This is a list of commonsense things NOT to do. I am surprised at how often I see these basic rules violated. Don't:
- Underline anything unless it is a link, and even then, don't do it unless it is absolutely necessary. (I can't imagine when that might be.) It makes the text harder to read and adds visual weight that makes it look heavier than it really is—which puts off readers. You want to invite them to read, not turn them away. You only need to know a smattering of HTML to do better.
- Use "&" instead of the word "and" anywhere except in headlines. Apparently, some believe "&" is more decorative and looks cooler; it does not, however, and calls attention to itself, which reduces readability. At a bare minimum, be consistent. It is worse to use "&" here and there while demonstrating you can spell and use the word "and" elsewhere on the page. Don't give the reader a chance to wonder if the "&" has special significance, which diverts attention from your message. The distracted reader will have an opportunity to wonder if you are showing off, too flaky to know better, or undisciplined.
- Fail to make elements in a bullet list parallel. Not taking the time and trouble to do this creates the impression that you don't care about the reader. Some might not consciously notice, but those that do will form a negative opinion. Either way, the impact of the message is compromised. Parallel construction of message elements strengthens all members of the set.
- Skip having someone else proofread your copy. Some recent cautionary examples include (without links to protect the innocent): "All Our Patent Are Belong To You," "with a groups of CTO’s who’s departments...," and a reference to "baited breath." Readers must reread these mangled sets of words to make sense of what is being said, and frequently, decide to take their eyes elsewhere. You can send texts without proofing, send email without proofing (although that is nearly as bad), but do not write copy for the Web and fail to have it proofread. Be humble enough to give a proofreader a chance to catch mistakes you have overlooked. A second set of eyes from a partner, colleague, signficant other, or high school kid is better than no fresh eyes at all.
- Think that a graphic or photo will make up for poorly written, punctuated, or formatted text. It does not, no matter how much color or white space is in or around it. It just gives the reader a chance to associate a face or an image with a mistake.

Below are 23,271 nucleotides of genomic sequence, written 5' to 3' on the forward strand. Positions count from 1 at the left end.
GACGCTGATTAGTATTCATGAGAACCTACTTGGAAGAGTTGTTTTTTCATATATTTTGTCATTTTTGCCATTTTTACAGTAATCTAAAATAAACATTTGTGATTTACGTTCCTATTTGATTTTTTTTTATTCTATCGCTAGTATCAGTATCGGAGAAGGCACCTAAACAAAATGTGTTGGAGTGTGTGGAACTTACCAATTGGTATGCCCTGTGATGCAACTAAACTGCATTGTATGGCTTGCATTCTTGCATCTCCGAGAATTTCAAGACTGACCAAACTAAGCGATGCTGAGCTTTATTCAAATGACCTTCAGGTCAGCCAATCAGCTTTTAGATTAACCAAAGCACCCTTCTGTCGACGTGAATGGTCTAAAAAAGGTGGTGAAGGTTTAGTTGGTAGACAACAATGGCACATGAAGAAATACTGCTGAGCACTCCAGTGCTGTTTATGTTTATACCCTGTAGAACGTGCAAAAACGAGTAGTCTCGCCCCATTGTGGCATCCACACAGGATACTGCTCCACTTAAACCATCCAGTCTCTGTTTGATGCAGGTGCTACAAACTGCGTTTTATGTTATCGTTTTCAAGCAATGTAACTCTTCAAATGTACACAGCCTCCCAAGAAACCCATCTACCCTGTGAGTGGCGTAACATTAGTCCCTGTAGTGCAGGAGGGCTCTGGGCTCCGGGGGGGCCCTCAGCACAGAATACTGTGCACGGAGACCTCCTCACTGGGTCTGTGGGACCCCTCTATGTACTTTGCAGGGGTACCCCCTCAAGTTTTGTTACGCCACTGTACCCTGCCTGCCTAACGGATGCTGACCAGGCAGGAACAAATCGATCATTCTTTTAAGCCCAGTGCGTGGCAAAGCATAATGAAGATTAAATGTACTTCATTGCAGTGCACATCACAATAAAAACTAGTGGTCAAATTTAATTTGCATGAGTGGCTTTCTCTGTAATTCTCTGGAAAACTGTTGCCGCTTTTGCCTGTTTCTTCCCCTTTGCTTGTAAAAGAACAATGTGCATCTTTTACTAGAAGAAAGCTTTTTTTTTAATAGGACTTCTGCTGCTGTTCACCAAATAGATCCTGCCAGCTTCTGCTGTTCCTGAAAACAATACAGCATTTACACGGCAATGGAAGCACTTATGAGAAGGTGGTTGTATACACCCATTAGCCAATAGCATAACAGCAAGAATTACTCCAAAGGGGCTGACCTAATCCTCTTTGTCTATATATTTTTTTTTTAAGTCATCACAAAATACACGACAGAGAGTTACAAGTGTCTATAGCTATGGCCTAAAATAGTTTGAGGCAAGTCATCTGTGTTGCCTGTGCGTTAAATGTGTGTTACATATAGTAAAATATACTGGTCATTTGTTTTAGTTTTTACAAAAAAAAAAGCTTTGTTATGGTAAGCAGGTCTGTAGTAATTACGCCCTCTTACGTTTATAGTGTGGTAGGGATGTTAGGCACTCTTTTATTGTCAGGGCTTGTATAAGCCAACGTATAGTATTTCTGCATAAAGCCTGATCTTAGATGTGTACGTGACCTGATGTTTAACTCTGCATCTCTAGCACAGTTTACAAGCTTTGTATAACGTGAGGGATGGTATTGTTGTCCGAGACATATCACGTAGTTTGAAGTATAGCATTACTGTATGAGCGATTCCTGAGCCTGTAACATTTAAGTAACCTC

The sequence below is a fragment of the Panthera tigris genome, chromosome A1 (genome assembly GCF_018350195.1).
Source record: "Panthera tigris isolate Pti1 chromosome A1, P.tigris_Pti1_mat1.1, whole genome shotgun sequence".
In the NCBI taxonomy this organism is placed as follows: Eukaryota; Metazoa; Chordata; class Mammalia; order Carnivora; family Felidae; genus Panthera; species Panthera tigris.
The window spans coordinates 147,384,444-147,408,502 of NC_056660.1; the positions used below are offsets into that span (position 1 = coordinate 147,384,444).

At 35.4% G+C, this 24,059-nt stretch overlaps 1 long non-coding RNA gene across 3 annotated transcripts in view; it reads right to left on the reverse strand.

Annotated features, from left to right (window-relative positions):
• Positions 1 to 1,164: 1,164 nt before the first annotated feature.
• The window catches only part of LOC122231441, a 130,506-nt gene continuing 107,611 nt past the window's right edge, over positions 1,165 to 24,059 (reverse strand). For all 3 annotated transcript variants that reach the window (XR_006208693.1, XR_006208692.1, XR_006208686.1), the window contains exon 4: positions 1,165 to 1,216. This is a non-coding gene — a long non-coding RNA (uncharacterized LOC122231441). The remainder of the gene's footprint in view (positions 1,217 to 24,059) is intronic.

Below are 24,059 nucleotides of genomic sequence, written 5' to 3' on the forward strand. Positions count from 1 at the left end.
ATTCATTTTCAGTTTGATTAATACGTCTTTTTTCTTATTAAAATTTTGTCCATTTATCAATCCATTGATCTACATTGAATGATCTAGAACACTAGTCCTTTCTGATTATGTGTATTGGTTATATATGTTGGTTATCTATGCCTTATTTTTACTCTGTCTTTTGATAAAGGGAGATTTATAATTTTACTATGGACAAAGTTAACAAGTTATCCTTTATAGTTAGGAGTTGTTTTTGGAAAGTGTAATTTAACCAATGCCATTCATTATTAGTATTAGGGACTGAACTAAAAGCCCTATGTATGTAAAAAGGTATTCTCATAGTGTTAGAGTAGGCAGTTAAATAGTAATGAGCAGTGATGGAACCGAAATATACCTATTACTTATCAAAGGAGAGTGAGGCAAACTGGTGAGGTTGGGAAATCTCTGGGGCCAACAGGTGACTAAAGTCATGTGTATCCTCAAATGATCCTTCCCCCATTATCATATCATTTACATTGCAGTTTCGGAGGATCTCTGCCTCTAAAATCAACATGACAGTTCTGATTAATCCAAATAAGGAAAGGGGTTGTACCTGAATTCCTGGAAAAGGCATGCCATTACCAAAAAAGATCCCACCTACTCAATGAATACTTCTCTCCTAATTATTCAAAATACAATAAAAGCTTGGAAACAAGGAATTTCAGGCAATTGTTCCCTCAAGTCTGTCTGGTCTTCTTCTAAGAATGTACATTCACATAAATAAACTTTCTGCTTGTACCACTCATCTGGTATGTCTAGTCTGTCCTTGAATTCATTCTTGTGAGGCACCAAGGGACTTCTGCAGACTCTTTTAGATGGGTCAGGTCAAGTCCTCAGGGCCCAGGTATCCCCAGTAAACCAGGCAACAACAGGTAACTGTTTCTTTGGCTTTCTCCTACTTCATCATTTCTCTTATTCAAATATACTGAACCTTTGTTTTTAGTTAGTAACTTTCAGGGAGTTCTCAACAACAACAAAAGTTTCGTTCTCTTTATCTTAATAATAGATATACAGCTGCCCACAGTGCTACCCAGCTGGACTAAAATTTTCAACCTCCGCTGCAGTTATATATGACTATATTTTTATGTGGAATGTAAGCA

- Assume that animation will divert attention from any copywriting errors. It doesn't matter if the text rolls up, rolls down, fades in, pops up, whatever. Any errors in copy that has been treated this way indicate someone who cares more about the bells and whistles than the message. If the writer doesn't care about the message, why should a reader waste their time reading it?
- Start two sentences in a row with "I." Nothing communicates vanity faster.
- Copy anything from any other source without attribution. Whether in print or on the Web, when using something written by someone else, always cite your source.
- Use acronyms without defining them. You may think that everyone knows what an acronym means, but, given that many acronyms have multiple possible definitions, that's not a sound assumption. Readers appreciate an unobtrusive definition (once, on first usage). It increases their confidence and reduces distraction from the rest of the copy.
- Use fonts, font sizes, and font colors sparingly, and do not use special font effects (blinking and so on). Enough said about that.
Father and son, Joe and Dan Leech working together at Leech Tool and Die (about 1954).
Dan Leech was born 23 Nov 1926 in Buffalo, New York, a son of English emigrant Joseph (Joe) Peter Leech and his American-born wife Blanche Ethel Daniels. His father, a toolmaker and machinist, followed his employment, moving his family from Buffalo, to Chicago, Erie, and finally Meadville, where Joe took a job as a supervisor at Talon, Inc. in 1939. At the time, the company was beginning its arc of success, as the zipper made the transition from being a specialty item to one indispensable for many applications.